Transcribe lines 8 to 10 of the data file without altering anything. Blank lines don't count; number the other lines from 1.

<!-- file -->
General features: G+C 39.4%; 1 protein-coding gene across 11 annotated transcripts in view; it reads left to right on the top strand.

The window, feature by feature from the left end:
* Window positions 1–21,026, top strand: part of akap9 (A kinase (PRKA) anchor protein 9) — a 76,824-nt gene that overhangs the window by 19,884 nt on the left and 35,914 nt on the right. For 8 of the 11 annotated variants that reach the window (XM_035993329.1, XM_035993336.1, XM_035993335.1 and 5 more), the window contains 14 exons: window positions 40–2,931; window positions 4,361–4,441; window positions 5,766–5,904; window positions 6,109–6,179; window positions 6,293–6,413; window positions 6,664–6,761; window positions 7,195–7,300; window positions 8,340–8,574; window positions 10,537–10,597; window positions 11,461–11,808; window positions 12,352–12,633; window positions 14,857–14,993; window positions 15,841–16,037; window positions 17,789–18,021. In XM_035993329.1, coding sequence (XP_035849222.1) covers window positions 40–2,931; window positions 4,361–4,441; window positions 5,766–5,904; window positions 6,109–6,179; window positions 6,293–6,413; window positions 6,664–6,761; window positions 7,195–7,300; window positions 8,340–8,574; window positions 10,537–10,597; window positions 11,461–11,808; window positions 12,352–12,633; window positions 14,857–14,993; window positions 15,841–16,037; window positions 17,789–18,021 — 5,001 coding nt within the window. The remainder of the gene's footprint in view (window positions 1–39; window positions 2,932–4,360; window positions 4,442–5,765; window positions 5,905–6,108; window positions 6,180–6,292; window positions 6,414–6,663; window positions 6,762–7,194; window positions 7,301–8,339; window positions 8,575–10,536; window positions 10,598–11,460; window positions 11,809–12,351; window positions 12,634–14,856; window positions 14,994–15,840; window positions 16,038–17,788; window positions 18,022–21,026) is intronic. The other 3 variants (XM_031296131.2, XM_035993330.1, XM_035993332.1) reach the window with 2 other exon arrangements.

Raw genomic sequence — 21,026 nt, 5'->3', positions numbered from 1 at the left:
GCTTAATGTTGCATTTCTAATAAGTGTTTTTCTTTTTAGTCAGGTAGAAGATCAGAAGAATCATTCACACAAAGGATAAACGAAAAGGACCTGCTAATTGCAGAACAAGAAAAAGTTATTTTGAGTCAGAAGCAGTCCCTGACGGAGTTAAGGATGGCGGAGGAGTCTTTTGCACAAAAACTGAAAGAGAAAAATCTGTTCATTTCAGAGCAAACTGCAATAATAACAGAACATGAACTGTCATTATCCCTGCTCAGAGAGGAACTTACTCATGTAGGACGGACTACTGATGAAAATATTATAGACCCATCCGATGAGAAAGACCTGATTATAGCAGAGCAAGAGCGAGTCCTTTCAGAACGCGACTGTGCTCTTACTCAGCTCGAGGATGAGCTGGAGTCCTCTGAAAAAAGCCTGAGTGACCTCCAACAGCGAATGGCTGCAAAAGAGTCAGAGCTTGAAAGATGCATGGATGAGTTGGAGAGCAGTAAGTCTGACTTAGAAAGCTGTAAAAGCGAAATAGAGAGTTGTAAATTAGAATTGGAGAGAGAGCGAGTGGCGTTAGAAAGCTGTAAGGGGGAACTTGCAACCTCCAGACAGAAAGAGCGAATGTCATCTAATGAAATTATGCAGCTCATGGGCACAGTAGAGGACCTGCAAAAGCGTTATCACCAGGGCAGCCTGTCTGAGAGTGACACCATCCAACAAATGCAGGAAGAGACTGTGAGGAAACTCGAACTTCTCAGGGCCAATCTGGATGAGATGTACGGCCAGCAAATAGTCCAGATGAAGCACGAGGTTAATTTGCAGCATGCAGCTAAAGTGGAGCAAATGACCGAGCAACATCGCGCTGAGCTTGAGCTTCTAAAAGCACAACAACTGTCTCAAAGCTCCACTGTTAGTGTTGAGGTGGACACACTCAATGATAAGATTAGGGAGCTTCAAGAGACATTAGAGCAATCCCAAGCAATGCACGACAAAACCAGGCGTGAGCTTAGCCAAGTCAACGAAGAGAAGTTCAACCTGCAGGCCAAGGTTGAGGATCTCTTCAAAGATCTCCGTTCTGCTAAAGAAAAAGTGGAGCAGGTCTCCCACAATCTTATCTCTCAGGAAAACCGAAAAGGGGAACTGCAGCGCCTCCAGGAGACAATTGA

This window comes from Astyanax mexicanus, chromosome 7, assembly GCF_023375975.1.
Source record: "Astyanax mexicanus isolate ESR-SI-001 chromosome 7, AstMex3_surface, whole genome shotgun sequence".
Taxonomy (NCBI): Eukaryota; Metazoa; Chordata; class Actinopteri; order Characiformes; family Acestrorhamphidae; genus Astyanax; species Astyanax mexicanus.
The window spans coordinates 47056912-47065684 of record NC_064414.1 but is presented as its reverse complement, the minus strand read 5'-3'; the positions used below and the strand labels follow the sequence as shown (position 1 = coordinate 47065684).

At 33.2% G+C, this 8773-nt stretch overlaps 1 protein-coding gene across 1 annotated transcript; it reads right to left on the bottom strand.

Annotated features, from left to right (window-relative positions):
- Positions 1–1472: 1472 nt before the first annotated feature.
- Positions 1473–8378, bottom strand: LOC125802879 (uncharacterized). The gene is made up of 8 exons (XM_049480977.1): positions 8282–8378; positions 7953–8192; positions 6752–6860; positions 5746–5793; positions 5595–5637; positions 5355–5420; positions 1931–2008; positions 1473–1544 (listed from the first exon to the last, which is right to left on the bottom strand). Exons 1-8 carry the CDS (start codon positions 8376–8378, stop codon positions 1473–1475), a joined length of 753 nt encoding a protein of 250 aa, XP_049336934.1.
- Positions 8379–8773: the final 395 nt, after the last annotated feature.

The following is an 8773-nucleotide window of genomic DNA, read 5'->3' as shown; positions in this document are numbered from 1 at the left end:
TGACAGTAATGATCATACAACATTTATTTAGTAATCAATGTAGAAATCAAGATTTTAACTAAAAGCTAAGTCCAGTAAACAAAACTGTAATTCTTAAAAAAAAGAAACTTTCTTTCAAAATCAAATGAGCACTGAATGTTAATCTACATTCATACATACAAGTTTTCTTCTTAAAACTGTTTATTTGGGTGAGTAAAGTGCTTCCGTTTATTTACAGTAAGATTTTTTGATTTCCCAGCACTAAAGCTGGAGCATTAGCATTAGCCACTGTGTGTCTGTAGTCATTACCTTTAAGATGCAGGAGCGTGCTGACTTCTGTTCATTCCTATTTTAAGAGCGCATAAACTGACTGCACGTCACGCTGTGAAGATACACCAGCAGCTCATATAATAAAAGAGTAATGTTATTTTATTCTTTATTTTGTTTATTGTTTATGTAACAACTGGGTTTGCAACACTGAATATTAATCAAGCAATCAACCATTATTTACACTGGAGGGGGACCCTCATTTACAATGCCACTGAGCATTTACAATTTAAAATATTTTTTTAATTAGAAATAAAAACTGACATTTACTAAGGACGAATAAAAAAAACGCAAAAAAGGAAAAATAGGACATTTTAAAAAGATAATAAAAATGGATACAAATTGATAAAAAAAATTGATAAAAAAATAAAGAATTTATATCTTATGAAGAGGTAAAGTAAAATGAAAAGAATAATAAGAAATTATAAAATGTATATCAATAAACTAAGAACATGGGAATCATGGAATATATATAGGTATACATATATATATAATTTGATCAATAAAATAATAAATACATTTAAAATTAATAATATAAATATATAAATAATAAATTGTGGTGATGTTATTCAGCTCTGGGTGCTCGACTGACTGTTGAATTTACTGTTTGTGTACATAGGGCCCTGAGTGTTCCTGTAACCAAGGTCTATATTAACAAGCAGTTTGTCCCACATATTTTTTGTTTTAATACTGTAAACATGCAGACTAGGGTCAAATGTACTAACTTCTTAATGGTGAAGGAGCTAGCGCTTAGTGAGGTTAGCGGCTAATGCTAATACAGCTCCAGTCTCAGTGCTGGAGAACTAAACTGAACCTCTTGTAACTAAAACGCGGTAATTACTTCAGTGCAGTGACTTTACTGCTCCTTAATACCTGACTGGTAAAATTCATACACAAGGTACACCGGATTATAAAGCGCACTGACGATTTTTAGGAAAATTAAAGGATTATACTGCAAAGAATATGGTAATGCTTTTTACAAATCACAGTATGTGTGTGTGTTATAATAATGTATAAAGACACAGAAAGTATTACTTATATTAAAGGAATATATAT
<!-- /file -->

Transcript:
Taxonomy (NCBI): Eukaryota; Metazoa; Chordata; class Actinopteri; order Characiformes; family Acestrorhamphidae; genus Astyanax; species Astyanax mexicanus.
The window spans coordinates 47056912-47065684 of record NC_064414.1 but is presented as its reverse complement, the minus strand read 5'-3'; the positions used below and the strand labels follow the sequence as shown (position 1 = coordinate 47065684).

At 33.2% G+C, this 8773-nt stretch overlaps 1 protein-coding gene across 1 annotated transcript; it reads right to left on the bottom strand.